So: my task here is rather the reverse of my usual one. Frequently, I claim that some aspect of organic evolution applies to cultural evolution more than might naively be thought. Today, I'll argue that a well-known aspect of cultural evolution also applies to the organic realm. The theme is the same though: evolutionary dynamics in the two domains are more similar than they at-first appear.
Early players in a space harvest easily-accessible resources - which are then not available to later arrivals. They use these resources to reproduce, grow and adapt themselves to the niche. This raises the barrier to entry. Newcomers are in unfamiliar territory and they face competition which has already adapted to the niche and is fighting on familiar ground.
Since the issue is fairly clear and simple I don't plan to spend too long on it. Many animals are territorial - and the territory owner often has a significant advantage. Like those inside medieval castles, territory holders can build traps for intruders, build barriers to impede prospective invaders and surround their home turf with an inhospitable moat.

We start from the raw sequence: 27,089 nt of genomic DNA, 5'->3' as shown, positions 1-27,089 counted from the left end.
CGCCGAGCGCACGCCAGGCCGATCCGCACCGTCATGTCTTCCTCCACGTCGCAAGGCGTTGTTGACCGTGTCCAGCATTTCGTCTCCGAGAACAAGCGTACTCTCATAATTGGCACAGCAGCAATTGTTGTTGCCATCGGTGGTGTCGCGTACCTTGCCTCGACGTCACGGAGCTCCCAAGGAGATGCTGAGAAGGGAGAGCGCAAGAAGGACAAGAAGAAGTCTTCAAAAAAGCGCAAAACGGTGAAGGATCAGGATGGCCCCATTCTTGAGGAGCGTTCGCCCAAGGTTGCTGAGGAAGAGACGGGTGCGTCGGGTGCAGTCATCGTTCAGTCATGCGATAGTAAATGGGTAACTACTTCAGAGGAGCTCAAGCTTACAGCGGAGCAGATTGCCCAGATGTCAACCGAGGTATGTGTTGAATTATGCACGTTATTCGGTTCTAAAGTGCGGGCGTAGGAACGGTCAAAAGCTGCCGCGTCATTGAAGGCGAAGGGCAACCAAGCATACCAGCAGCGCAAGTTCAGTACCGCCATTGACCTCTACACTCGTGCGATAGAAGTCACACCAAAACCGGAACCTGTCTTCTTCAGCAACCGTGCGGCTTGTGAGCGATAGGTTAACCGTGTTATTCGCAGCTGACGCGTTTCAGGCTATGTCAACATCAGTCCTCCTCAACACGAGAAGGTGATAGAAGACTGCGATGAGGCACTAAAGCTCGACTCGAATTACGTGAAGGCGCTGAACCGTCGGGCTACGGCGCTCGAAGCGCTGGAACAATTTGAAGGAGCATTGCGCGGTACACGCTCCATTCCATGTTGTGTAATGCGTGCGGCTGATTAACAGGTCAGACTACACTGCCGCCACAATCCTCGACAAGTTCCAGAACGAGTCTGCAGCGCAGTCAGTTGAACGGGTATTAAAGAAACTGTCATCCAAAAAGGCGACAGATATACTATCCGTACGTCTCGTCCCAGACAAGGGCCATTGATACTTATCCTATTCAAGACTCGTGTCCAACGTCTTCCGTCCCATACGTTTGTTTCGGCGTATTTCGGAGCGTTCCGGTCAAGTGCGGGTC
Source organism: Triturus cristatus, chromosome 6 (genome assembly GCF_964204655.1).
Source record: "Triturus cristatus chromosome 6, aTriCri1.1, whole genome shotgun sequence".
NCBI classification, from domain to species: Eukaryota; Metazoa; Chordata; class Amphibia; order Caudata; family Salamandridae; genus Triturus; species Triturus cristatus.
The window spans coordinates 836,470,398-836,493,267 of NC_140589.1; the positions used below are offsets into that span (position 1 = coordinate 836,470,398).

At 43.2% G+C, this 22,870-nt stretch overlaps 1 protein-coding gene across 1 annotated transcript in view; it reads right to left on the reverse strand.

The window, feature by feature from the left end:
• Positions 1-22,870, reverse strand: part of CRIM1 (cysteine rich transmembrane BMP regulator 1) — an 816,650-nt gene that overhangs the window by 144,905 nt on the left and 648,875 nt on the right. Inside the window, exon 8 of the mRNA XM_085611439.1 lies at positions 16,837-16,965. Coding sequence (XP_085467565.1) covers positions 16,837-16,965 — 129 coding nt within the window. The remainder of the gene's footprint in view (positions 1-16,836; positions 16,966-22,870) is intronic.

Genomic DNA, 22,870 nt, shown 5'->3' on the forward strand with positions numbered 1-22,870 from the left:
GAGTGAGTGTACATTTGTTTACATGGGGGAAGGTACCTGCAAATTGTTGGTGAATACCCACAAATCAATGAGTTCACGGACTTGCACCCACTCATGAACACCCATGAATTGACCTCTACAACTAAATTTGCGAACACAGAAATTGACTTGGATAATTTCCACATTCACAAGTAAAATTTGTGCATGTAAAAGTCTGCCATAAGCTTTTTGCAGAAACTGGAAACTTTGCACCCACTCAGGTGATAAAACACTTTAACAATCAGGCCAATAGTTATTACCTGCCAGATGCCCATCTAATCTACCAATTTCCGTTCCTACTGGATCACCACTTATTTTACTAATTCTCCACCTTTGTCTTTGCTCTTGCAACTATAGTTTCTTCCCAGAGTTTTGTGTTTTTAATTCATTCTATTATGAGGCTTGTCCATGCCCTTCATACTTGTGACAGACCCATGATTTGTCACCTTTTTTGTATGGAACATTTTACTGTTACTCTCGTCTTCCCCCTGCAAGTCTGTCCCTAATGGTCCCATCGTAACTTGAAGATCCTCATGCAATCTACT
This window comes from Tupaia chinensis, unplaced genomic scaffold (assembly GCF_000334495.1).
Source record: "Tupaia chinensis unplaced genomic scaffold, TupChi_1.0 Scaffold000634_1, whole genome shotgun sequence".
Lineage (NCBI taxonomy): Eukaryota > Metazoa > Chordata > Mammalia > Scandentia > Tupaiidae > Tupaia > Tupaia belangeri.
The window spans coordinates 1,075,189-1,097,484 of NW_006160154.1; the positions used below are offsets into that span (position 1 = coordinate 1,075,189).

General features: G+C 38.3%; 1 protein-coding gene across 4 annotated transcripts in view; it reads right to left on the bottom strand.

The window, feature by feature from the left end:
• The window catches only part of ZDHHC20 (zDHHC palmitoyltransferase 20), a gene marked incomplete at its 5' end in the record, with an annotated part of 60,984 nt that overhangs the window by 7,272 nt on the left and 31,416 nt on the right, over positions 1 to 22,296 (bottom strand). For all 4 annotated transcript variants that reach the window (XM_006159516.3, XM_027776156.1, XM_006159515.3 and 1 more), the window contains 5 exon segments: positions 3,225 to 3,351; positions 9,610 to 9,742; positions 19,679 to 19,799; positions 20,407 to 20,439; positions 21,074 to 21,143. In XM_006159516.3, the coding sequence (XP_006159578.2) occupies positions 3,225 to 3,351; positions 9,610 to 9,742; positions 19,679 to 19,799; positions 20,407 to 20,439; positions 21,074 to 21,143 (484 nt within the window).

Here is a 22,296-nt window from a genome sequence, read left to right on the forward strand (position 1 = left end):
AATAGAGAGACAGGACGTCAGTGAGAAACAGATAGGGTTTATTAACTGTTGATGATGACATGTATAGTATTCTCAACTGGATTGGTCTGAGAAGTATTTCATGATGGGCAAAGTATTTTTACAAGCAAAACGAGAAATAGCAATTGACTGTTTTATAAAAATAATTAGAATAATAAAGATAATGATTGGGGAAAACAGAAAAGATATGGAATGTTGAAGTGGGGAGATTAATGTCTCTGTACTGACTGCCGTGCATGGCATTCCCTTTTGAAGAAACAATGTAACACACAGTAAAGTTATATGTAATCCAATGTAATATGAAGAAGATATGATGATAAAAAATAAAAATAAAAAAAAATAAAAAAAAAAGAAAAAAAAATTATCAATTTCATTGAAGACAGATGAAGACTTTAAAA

The hermit crab that gets into a shell first has a clear advantage in any dispute over it. The mason bee that finds a hole first will dam it up, and take it out of service. Late-arriving bees simply don't have so many accommodation options.
First mover advantage is a thing for parasites and mutualists too. Famously, if you get infected by , you won't be colonised by smallpox. This was the basis of the first smallpox vaccine. There's an advantage to penetrating the immune system before it has built any defenses. Similarly, an ant colony in a thorned Acacia is pretty hard for later arrivals to displace.
Though first mover advantage exists in the organic realm, it isn't always enough to result in success. The marsupials in Australia had the advantage of being first in their territory, but they are busy following in the footsteps of the marsupials in South America. They are busy being displaced by placental mammals. New Zealand's birds were also unsuccessful early arrivals. Sometimes the first colonization wave gets overrun by later waves.
Since the focus of this blog is memetics, I should mention how first mover advantage applies to memes. Like parasites memes benefit from getting into young and inexperienced hosts. They face a weaker memetic immune system and suffer from reduced levels of competition from other existing memes. As a classic example of first mover advantage among memes, the QUERTY keyboard layout has become a locked in standard. It's main advantage was early adoption.